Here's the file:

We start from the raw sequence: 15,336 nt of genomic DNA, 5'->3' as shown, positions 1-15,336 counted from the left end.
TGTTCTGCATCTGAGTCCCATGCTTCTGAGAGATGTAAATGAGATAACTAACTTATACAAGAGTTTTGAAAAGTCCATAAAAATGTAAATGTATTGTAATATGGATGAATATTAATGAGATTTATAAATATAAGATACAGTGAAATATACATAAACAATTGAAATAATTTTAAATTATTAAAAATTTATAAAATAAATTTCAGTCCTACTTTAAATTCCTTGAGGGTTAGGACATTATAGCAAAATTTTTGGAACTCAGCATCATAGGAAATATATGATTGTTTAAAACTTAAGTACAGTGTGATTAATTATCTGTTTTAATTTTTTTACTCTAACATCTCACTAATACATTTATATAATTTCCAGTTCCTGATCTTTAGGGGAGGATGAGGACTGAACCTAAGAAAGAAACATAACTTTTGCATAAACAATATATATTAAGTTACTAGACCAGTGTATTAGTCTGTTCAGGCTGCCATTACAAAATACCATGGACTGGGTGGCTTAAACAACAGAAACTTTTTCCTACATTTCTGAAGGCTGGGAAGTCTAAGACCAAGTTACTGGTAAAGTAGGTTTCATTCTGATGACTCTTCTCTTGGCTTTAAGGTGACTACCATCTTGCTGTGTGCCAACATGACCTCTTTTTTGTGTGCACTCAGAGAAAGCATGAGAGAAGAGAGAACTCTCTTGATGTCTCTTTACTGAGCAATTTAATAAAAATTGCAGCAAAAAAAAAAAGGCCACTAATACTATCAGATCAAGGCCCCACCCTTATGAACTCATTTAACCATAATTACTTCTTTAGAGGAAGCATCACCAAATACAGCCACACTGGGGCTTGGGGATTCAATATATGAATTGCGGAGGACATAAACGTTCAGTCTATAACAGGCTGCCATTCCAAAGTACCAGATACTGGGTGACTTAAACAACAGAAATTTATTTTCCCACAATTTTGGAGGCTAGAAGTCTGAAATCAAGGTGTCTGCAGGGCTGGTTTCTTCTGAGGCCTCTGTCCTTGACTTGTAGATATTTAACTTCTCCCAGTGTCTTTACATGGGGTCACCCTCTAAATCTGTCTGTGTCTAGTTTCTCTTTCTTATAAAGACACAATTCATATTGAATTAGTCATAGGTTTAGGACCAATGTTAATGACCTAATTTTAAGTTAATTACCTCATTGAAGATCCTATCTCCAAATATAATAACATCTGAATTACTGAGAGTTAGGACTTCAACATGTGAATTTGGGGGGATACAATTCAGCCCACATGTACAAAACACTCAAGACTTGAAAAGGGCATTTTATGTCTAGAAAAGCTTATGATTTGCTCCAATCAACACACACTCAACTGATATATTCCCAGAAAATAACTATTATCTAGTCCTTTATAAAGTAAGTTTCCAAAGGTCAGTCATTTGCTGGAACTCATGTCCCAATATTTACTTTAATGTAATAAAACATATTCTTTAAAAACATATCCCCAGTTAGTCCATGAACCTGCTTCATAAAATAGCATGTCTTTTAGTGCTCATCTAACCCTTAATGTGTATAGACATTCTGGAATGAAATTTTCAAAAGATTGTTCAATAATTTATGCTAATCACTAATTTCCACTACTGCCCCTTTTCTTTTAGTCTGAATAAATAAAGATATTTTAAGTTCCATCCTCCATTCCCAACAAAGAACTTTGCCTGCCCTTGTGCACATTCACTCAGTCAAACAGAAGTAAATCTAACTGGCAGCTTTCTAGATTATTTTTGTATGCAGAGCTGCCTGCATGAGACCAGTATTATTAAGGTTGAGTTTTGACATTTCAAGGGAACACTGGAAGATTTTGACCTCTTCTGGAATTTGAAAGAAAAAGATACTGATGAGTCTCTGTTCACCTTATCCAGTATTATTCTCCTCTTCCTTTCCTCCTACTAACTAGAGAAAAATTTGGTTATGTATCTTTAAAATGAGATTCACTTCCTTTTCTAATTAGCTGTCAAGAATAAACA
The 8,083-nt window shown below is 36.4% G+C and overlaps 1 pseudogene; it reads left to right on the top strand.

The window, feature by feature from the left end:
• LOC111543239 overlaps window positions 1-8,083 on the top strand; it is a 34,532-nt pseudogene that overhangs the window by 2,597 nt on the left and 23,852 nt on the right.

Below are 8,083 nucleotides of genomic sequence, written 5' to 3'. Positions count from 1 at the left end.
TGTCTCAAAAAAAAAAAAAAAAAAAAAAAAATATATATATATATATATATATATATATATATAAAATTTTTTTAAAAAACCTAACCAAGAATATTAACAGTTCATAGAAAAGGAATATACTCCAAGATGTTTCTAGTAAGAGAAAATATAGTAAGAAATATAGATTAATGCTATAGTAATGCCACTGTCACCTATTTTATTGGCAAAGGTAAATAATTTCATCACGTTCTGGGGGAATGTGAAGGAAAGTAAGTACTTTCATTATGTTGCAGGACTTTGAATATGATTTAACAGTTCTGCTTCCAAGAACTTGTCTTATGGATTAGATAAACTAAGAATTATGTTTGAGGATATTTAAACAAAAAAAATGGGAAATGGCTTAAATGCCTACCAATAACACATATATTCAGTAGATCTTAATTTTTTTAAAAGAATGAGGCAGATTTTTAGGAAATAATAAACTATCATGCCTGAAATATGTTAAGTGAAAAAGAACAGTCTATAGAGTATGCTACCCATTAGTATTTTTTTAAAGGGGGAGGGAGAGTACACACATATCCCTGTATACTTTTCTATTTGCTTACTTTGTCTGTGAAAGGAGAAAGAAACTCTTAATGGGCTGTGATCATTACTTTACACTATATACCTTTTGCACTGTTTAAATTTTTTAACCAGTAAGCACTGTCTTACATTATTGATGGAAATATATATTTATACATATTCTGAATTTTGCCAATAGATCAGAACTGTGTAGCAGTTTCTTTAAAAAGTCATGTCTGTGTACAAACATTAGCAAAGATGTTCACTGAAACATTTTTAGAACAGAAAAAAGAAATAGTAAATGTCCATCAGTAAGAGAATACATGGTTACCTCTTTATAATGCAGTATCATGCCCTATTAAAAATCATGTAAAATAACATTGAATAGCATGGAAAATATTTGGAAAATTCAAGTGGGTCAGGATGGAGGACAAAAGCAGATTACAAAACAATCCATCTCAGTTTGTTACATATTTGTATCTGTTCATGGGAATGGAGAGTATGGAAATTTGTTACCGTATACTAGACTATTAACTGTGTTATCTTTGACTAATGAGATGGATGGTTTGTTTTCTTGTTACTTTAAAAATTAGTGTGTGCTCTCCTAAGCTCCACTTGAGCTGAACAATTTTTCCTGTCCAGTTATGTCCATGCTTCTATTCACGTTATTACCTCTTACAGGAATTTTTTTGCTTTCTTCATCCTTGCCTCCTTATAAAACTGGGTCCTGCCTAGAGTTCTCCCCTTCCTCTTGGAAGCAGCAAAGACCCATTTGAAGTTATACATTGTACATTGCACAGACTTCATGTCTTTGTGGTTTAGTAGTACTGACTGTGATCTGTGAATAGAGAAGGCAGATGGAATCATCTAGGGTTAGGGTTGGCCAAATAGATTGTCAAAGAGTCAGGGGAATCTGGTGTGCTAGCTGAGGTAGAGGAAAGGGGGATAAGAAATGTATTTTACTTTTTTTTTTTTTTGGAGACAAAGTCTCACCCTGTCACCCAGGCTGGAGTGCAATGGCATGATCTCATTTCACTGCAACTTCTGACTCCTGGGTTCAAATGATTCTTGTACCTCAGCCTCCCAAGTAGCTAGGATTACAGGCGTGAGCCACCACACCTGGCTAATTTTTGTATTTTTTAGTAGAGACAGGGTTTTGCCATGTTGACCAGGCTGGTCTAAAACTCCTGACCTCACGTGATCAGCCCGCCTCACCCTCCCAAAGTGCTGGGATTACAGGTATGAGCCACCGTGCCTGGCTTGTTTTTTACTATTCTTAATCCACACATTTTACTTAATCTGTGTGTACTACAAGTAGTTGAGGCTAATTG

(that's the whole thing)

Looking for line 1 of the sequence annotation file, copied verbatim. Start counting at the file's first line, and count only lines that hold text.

We start from the raw sequence: 15,336 nt of genomic DNA, 5'->3' as shown, positions 1-15,336 counted from the left end.